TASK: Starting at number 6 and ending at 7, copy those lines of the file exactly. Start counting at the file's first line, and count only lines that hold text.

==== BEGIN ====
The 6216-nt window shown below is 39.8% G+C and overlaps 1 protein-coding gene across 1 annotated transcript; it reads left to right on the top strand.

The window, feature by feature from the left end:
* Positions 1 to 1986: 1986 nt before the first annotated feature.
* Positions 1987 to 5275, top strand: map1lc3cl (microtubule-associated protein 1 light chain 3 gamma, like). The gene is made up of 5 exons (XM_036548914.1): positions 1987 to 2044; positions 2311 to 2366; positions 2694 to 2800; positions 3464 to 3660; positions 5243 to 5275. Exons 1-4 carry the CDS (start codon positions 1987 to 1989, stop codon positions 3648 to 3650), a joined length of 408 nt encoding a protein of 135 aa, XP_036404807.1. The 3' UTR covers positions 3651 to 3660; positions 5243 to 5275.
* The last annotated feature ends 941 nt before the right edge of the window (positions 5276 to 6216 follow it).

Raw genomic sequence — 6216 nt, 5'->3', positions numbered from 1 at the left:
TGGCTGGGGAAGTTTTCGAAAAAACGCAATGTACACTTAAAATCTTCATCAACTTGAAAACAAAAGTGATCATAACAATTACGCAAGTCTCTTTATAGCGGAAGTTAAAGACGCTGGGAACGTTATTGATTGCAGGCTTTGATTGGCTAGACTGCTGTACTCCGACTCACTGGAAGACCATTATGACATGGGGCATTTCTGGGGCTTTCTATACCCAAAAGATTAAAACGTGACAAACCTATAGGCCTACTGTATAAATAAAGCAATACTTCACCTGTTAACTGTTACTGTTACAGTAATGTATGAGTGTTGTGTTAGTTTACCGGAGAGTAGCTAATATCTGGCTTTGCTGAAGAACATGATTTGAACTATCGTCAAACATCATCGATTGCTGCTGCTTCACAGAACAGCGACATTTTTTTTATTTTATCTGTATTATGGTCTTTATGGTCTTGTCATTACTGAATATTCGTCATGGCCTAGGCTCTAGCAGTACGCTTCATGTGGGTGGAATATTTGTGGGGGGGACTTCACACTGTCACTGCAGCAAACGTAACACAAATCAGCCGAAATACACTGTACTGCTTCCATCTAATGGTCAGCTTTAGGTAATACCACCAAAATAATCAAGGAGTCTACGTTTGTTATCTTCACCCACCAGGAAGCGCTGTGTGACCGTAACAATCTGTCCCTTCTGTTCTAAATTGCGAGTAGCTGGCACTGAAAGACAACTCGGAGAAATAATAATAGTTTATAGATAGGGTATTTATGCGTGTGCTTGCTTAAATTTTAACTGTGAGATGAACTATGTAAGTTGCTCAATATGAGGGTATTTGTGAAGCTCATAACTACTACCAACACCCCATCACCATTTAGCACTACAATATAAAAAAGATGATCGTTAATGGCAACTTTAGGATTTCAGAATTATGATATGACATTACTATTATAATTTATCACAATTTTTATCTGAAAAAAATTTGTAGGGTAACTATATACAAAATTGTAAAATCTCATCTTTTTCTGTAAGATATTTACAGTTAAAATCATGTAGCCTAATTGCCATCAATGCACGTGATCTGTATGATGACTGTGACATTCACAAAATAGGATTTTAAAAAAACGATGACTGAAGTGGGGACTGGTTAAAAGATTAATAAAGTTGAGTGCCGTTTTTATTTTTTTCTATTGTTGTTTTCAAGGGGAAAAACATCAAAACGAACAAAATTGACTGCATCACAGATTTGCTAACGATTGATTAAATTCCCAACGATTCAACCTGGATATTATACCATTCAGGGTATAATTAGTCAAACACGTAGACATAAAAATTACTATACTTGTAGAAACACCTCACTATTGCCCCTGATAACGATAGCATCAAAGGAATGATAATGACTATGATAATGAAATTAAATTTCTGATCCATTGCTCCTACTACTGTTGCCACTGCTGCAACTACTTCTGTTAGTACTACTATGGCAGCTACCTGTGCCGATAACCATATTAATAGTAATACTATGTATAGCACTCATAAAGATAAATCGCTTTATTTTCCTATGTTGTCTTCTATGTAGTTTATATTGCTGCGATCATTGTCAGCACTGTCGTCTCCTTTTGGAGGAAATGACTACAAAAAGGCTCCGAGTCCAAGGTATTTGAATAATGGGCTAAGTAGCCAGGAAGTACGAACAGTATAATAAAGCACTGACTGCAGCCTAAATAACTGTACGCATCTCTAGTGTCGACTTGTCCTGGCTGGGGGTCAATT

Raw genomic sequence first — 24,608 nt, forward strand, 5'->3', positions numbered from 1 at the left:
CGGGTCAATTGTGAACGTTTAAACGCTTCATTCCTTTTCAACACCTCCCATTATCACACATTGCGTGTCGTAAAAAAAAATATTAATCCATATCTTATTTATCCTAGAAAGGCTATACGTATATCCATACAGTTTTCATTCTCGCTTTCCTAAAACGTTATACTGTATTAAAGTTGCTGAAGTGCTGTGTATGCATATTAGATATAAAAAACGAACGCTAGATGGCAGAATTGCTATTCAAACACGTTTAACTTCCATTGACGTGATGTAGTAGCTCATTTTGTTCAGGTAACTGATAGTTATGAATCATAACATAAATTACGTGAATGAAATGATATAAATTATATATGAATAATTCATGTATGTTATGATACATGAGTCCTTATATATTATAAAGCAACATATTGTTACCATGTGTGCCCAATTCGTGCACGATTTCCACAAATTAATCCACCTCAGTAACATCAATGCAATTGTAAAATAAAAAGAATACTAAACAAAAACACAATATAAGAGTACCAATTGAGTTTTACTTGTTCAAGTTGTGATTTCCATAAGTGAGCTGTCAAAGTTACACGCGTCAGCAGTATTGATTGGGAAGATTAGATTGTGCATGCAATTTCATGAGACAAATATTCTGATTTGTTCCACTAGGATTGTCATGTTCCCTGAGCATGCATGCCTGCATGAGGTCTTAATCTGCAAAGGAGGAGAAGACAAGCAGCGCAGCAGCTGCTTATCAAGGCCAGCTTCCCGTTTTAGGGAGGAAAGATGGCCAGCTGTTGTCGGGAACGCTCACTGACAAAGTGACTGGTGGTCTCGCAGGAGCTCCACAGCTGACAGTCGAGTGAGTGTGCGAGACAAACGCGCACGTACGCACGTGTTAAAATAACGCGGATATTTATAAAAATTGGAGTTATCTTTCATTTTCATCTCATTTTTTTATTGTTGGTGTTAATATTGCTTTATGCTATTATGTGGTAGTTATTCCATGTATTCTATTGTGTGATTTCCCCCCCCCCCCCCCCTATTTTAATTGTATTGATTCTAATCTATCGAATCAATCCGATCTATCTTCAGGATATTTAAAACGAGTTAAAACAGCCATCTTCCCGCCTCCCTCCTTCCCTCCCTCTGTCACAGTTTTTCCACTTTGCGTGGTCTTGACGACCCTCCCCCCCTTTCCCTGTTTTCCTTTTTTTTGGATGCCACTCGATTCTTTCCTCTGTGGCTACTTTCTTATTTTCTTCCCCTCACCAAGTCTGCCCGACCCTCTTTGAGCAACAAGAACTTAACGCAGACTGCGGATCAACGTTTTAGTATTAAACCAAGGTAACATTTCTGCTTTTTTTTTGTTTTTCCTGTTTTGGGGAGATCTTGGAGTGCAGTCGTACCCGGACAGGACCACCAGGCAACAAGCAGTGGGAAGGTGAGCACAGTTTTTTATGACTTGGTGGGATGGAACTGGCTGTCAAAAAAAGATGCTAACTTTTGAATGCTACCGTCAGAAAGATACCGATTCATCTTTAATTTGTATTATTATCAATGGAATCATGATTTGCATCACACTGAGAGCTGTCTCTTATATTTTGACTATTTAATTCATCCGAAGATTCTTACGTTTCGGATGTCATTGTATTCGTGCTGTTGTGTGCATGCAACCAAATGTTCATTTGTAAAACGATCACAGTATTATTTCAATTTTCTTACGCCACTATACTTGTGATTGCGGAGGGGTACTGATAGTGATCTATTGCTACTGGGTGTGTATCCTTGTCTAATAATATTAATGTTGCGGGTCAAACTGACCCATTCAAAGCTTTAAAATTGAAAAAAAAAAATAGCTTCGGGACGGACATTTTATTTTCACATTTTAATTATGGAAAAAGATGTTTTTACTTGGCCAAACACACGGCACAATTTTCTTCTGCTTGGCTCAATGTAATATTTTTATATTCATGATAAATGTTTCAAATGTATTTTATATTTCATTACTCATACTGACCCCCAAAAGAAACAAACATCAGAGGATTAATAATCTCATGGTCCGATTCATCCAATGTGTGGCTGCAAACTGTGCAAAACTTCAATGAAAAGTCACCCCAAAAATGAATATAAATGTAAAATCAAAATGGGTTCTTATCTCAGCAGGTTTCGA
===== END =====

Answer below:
Raw genomic sequence — 6216 nt, 5'->3', positions numbered from 1 at the left:
TGGCTGGGGAAGTTTTCGAAAAAACGCAATGTACACTTAAAATCTTCATCAACTTGAAAACAAAAGTGATCATAACAATTACGCAAGTCTCTTTATAGCGGAAGTTAAAGACGCTGGGAACGTTATTGATTGCAGGCTTTGATTGGCTAGACTGCTGTACTCCGACTCACTGGAAGACCATTATGACATGGGGCATTTCTGGGGCTTTCTATACCCAAAAGATTAAAACGTGACAAACCTATAGGCCTACTGTATAAATAAAGCAATACTTCACCTGTTAACTGTTACTGTTACAGTAATGTATGAGTGTTGTGTTAGTTTACCGGAGAGTAGCTAATATCTGGCTTTGCTGAAGAACATGATTTGAACTATCGTCAAACATCATCGATTGCTGCTGCTTCACAGAACAGCGACATTTTTTTTATTTTATCTGTATTATGGTCTTTATGGTCTTGTCATTACTGAATATTCGTCATGGCCTAGGCTCTAGCAGTACGCTTCATGTGGGTGGAATATTTGTGGGGGGGACTTCACACTGTCACTGCAGCAAACGTAACACAAATCAGCCGAAATACACTGTACTGCTTCCATCTAATGGTCAGCTTTAGGTAATACCACCAAAATAATCAAGGAGTCTACGTTTGTTATCTTCACCCACCAGGAAGCGCTGTGTGACCGTAACAATCTGTCCCTTCTGTTCTAAATTGCGAGTAGCTGGCACTGAAAGACAACTCGGAGAAATAATAATAGTTTATAGATAGGGTATTTATGCGTGTGCTTGCTTAAATTTTAACTGTGAGATGAACTATGTAAGTTGCTCAATATGAGGGTATTTGTGAAGCTCATAACTACTACCAACACCCCATCACCATTTAGCACTACAATATAAAAAAGATGATCGTTAATGGCAACTTTAGGATTTCAGAATTATGATATGACATTACTATTATAATTTATCACAATTTTTATCTGAAAAAAATTTGTAGGGTAACTATATACAAAATTGTAAAATCTCATCTTTTTCTGTAAGATATTTACAGTTAAAATCATGTAGCCTAATTGCCATCAATGCACGTGATCTGTATGATGACTGTGACATTCACAAAATAGGATTTTAAAAAAACGATGACTGAAGTGGGGACTGGTTAAAAGATTAATAAAGTTGAGTGCCGTTTTTATTTTTTTCTATTGTTGTTTTCAAGGGGAAAAACATCAAAACGAACAAAATTGACTGCATCACAGATTTGCTAACGATTGATTAAATTCCCAACGATTCAACCTGGATATTATACCATTCAGGGTATAATTAGTCAAACACGTAGACATAAAAATTACTATACTTGTAGAAACACCTCACTATTGCCCCTGATAACGATAGCATCAAAGGAATGATAATGACTATGATAATGAAATTAAATTTCTGATCCATTGCTCCTACTACTGTTGCCACTGCTGCAACTACTTCTGTTAGTACTACTATGGCAGCTACCTGTGCCGATAACCATATTAATAGTAATACTATGTATAGCACTCATAAAGATAAATCGCTTTATTTTCCTATGTTGTCTTCTATGTAGTTTATATTGCTGCGATCATTGTCAGCACTGTCGTCTCCTTTTGGAGGAAATGACTACAAAAAGGCTCCGAGTCCAAGGTATTTGAATAATGGGCTAAGTAGCCAGGAAGTACGAACAGTATAATAAAGCACTGACTGCAGCCTAAATAACTGTACGCATCTCTAGTGTCGACTTGTCCTGGCTGGGGGTCAATT